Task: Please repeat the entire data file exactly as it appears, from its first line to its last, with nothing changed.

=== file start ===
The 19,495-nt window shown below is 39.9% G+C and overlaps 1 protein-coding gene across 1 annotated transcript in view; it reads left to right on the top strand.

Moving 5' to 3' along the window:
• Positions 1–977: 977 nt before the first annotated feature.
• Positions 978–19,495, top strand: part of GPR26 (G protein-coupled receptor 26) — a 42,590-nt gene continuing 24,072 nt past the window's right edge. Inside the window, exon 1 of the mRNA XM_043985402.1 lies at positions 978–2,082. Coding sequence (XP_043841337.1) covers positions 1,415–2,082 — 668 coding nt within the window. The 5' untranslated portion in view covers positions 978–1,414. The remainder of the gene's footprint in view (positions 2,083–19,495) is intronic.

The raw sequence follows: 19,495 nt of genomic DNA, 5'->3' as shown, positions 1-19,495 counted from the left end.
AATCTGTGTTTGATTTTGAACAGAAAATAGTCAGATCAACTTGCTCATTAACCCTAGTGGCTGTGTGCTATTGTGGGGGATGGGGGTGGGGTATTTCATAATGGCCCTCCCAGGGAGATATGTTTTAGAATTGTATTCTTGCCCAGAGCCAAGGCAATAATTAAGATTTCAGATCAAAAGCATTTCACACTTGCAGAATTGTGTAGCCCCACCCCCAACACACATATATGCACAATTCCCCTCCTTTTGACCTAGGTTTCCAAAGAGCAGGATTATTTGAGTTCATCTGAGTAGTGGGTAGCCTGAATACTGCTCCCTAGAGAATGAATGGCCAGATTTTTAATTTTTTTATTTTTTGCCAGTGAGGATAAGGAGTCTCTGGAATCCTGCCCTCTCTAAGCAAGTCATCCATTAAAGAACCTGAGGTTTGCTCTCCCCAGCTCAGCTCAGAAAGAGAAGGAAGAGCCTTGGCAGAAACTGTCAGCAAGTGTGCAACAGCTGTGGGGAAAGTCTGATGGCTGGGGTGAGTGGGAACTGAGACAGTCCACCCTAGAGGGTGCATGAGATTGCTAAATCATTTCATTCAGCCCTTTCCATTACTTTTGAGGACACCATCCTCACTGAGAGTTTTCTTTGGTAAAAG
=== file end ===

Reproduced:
The 19,495-nt window shown below is 39.9% G+C and overlaps 1 protein-coding gene across 1 annotated transcript in view; it reads left to right on the top strand.

Moving 5' to 3' along the window:
• Positions 1–977: 977 nt before the first annotated feature.
• Positions 978–19,495, top strand: part of GPR26 (G protein-coupled receptor 26) — a 42,590-nt gene continuing 24,072 nt past the window's right edge. Inside the window, exon 1 of the mRNA XM_043985402.1 lies at positions 978–2,082. Coding sequence (XP_043841337.1) covers positions 1,415–2,082 — 668 coding nt within the window. The 5' untranslated portion in view covers positions 978–1,414. The remainder of the gene's footprint in view (positions 2,083–19,495) is intronic.

The raw sequence follows: 19,495 nt of genomic DNA, 5'->3' as shown, positions 1-19,495 counted from the left end.
AATCTGTGTTTGATTTTGAACAGAAAATAGTCAGATCAACTTGCTCATTAACCCTAGTGGCTGTGTGCTATTGTGGGGGATGGGGGTGGGGTATTTCATAATGGCCCTCCCAGGGAGATATGTTTTAGAATTGTATTCTTGCCCAGAGCCAAGGCAATAATTAAGATTTCAGATCAAAAGCATTTCACACTTGCAGAATTGTGTAGCCCCACCCCCAACACACATATATGCACAATTCCCCTCCTTTTGACCTAGGTTTCCAAAGAGCAGGATTATTTGAGTTCATCTGAGTAGTGGGTAGCCTGAATACTGCTCCCTAGAGAATGAATGGCCAGATTTTTAATTTTTTTATTTTTTGCCAGTGAGGATAAGGAGTCTCTGGAATCCTGCCCTCTCTAAGCAAGTCATCCATTAAAGAACCTGAGGTTTGCTCTCCCCAGCTCAGCTCAGAAAGAGAAGGAAGAGCCTTGGCAGAAACTGTCAGCAAGTGTGCAACAGCTGTGGGGAAAGTCTGATGGCTGGGGTGAGTGGGAACTGAGACAGTCCACCCTAGAGGGTGCATGAGATTGCTAAATCATTTCATTCAGCCCTTTCCATTACTTTTGAGGACACCATCCTCACTGAGAGTTTTCTTTGGTAAAAG